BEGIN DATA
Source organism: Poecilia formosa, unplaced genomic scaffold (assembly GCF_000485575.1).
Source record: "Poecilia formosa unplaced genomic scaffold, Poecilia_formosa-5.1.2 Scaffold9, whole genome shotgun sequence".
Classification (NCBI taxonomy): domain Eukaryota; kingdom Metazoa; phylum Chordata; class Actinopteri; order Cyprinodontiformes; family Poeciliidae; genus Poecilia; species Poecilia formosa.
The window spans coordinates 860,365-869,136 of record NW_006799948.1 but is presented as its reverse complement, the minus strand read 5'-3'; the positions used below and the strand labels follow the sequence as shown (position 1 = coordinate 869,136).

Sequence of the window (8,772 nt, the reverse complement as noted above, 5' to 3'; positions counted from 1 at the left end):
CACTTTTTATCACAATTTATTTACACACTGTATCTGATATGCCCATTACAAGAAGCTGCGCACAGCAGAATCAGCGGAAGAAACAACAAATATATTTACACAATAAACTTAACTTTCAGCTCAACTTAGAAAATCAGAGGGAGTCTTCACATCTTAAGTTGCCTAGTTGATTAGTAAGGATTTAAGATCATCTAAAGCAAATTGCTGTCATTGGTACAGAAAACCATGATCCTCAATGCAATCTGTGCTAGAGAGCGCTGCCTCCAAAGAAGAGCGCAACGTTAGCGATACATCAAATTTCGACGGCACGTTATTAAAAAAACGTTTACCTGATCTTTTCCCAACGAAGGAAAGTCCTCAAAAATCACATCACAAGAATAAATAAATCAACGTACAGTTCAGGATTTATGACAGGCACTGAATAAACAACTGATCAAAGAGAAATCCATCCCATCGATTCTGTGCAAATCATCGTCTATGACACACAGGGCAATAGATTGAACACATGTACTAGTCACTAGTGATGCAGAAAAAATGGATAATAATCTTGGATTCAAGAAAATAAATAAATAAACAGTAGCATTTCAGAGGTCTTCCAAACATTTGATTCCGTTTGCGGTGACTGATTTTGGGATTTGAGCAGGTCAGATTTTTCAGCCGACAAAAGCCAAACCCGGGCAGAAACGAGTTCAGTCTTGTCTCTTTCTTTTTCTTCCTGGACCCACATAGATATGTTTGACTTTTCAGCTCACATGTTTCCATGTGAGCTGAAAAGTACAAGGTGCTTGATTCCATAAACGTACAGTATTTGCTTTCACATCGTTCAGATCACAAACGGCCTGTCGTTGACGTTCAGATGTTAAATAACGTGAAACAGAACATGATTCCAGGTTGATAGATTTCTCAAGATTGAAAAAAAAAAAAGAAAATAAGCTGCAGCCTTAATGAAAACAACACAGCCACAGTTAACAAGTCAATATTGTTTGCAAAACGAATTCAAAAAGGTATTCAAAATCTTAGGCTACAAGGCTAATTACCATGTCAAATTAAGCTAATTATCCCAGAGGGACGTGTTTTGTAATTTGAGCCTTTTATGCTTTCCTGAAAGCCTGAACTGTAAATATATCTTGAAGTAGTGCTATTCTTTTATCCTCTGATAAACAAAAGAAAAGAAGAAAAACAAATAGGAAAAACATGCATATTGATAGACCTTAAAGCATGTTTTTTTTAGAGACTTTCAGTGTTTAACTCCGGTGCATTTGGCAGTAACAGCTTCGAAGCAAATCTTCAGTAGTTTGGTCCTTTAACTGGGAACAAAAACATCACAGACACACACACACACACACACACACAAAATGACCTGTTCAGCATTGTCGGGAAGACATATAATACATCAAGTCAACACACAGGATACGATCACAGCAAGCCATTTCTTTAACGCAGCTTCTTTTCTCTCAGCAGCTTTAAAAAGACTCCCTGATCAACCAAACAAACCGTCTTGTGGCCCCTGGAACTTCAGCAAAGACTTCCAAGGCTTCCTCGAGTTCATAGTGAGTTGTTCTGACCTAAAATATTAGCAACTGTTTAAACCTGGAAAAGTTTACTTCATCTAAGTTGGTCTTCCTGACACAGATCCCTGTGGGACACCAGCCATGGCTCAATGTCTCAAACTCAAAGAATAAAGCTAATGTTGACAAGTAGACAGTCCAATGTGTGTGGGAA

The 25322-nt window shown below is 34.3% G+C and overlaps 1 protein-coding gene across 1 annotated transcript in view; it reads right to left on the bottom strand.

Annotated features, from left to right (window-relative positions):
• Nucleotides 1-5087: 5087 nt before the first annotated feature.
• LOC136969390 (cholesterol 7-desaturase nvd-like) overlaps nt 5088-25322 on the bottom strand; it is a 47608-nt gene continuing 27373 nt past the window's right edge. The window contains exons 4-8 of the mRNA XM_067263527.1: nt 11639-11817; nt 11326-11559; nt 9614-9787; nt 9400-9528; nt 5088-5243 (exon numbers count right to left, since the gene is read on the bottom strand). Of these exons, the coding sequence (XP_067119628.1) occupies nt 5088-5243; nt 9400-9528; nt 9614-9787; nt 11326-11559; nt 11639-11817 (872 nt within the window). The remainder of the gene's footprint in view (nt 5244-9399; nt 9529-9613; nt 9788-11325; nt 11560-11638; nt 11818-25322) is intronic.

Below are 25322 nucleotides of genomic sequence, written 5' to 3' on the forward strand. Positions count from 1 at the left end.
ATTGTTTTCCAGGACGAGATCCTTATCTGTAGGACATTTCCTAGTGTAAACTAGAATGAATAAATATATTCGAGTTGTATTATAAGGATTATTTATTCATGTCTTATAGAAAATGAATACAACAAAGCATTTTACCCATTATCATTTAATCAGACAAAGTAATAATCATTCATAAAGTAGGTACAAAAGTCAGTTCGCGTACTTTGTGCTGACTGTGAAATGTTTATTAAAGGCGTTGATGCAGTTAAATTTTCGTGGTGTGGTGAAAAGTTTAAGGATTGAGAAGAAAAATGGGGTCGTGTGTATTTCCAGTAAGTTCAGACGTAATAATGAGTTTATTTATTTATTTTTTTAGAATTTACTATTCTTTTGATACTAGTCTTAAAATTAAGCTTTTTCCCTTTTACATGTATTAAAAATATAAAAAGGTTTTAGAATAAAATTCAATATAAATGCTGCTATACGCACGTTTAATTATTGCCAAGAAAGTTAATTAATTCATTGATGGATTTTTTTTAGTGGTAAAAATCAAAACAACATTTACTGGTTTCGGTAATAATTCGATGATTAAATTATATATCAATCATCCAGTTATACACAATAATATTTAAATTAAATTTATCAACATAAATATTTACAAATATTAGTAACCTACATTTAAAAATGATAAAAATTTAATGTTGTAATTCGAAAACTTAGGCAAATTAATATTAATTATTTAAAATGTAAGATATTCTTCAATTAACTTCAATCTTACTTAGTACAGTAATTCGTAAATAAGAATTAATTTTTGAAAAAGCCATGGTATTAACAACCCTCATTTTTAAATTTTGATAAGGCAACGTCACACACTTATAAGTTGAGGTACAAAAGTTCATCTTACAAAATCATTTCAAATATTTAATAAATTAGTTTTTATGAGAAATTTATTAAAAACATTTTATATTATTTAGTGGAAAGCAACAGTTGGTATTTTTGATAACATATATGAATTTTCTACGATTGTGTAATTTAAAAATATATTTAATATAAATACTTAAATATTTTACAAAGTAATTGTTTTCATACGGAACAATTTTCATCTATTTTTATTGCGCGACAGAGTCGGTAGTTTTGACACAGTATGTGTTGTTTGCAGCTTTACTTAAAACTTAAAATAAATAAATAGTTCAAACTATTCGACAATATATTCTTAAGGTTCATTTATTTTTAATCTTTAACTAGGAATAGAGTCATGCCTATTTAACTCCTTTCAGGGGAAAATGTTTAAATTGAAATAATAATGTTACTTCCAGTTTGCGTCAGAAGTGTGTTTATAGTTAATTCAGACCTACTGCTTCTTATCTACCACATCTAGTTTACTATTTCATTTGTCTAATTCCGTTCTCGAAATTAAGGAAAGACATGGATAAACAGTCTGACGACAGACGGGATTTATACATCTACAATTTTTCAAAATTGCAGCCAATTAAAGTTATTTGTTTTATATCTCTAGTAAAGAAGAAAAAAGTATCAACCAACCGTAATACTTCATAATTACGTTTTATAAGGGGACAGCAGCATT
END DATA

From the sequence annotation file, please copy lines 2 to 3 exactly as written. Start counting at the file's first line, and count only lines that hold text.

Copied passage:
Source record: "Poecilia formosa unplaced genomic scaffold, Poecilia_formosa-5.1.2 Scaffold9, whole genome shotgun sequence".
Classification (NCBI taxonomy): domain Eukaryota; kingdom Metazoa; phylum Chordata; class Actinopteri; order Cyprinodontiformes; family Poeciliidae; genus Poecilia; species Poecilia formosa.